The following procedures are for drilling holes through asbestos-containing materials (ACM). If utilized correctly, these work procedures will keep exposure levels below the permissible exposure limit (PEL) and excursion level (EL) of 0.1 f/cc and 1.0 f/cc respectively. This is based on previous air monitoring data developed by numerous industry sources.
The abatement procedure involves drilling holes into the ACM through an upside-down waxed paper cup filled with shaving cream. The use of a waxed paper cup (such as a Dixie Cup) is recommended due to the fact that the drilling activities can cause styrofoam cups to disintegrate. The shaving cream collects the asbestos-containing debris and does not allow it to become airborne.
RecommendationsTo facilitate the proper cleanup of the drill bit and the impacted asbestos area, Wonder Makers Environmental recommends these steps:
- Center a wet paper towel over the end of the cup.
- After placing the drill bit through the paper towel, and then through the cup, add the shaving cream.
- Completely fill the cup with shaving cream to ensure there are no air gaps.
- When drilling into ceilings, or above your head, fill the cup over the brim to maintain a good seal.
- After drilling, use the wet paper towel to clean off the drill bit flutes as you slowly remove it from the cup. If the paper towel is long enough (has not been contaminated), you can use it to wipe up any shaving cream/debris around the drill site.
A new cup, towel, and clean shaving cream must be used with each hole drilled. All old cups, paper towels and other debris generated from the drilling are to be treated as asbestos waste and placed in two six-mil disposal bags with the appropriate labels.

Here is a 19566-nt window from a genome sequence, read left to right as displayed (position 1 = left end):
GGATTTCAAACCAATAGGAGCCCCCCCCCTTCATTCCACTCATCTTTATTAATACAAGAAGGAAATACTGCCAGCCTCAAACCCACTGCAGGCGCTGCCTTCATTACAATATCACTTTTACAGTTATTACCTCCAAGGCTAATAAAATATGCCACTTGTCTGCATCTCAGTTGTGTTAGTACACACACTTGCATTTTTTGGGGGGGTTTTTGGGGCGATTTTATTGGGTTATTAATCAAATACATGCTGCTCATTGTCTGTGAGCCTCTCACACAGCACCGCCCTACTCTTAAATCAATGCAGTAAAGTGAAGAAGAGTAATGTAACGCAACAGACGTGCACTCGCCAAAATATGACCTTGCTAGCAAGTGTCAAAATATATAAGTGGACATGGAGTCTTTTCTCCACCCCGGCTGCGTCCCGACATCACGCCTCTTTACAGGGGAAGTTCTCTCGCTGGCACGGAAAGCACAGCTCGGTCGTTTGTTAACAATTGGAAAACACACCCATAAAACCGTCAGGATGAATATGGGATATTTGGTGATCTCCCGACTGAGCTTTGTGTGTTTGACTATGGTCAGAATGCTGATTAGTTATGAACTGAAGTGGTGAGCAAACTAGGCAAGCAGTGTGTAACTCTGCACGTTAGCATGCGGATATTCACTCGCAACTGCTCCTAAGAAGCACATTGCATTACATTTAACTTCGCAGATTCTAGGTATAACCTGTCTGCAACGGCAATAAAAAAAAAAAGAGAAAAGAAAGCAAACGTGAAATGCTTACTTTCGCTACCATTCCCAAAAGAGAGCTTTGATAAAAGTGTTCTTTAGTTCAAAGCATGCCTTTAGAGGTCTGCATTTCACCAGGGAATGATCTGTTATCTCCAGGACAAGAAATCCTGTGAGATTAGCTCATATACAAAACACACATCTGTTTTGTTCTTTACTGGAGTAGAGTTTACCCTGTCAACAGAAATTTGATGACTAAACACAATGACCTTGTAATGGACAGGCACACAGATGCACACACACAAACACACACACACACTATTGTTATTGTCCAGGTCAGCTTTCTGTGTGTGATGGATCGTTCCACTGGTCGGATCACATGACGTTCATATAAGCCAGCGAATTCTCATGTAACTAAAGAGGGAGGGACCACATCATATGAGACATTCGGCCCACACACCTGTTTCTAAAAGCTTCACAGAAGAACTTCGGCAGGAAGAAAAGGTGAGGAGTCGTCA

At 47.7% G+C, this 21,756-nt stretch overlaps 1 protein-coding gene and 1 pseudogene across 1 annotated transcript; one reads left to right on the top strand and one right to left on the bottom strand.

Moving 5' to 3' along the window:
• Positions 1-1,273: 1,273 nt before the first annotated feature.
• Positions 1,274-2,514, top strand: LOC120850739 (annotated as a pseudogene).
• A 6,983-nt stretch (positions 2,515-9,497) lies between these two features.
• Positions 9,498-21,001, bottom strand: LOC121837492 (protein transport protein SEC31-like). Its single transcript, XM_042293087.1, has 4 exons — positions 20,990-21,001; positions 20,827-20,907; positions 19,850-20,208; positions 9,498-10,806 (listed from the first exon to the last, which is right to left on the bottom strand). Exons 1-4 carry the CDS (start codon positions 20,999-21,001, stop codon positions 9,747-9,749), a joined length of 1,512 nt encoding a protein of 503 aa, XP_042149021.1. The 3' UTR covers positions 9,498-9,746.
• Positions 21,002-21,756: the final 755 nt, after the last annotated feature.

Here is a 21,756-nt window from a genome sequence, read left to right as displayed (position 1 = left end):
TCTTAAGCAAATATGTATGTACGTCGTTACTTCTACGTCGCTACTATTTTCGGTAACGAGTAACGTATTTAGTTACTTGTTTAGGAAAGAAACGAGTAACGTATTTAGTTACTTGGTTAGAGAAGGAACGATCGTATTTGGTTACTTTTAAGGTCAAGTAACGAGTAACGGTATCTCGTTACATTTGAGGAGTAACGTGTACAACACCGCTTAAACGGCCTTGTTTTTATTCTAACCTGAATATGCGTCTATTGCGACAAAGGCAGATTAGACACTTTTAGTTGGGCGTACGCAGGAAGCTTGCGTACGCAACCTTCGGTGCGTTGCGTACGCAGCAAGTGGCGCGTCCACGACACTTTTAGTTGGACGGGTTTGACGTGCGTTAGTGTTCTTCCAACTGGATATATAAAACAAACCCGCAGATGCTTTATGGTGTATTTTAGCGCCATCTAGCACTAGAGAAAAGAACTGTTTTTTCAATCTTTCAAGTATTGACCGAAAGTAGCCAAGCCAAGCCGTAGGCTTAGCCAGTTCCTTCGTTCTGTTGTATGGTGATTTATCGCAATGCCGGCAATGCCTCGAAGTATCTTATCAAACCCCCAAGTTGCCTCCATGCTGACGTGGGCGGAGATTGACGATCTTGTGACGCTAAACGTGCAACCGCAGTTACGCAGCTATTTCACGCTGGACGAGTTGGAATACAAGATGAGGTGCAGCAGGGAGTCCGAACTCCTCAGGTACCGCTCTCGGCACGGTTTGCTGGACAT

PPE requirementsPersonal protective equipment needs vary depending on the type of ACM being impacted. If thermal system insulation or surfacing materials are being disturbed, then a minimum of a half-facepiece respirator with P100 filters must be used.
PPE requirements for miscellaneous materials typically would not require a respirator, but this must be decided on a case-by-case basis. A competent person has to make the determinations for the proper PPE requirements for each type of ACM impacted.
Eye protection requirements demand that safety glasses or full-face respirators be worn at all times during the drilling operations.
TrainingOSHA training requirements (29CFR1926.1101) depend on the type of work being done:
- For OSHA Class I work, the training requirements are 32 hours for workers and 40 hours for supervisors/competent persons.
- OSHA Class II work requirements are a minimum of eight-hour task-specific training for workers and 40 hours for supervisors/competent persons. This training is good for only one type of ACM, such as transite or tile or roofing.
- OSHA Class III work training requirements are a minimum of 16 hours for workers and supervisors/ competent persons.
Class II and Class III work activities may be performed by personnel with Class I training.
WarningsAll Class I, II, and III work activities are to take place in a regulated area. Ensure that the proper signs are posted at the boundary of the area which state:
CANCER AND LUNG DISEASE HAZARD
AUTHORIZED PERSONNEL ONLY
If respirators and protective clothing are required to be worn in the regulated area, the warnings signs shall include the following:
RESPIRATORS AND PROTECTIVE CLOTHING ARE REQUIRED IN THIS AREA.
Other hazardsIn addition to the asbestos PPE requirements, other hazards in the workplace pose different PPE selection criteria. Some of the hazards workers may be exposed to are noise, confined spaces, chemicals, and, in the case of drilling into sewer lines, bloodborne pathogens and methane. Again, the competent person is responsible for determining the proper PPE requirements for each job site.
The shaving cream drill procedure is a safe, effective, and common sense approach to disturbing small quantities of ACM. This method protects the workers, building occupants, the environment, and your bottom line. There is nothing "easy" about dealing with asbestos, but utilizing this method can make things somewhat easier.
David T. Woods is an environmental specialist for Wonder Makers Environmental. Call Wonder Makers at (888) 382-4154 with any questions or to help determine the proper PPE requirements for this procedure.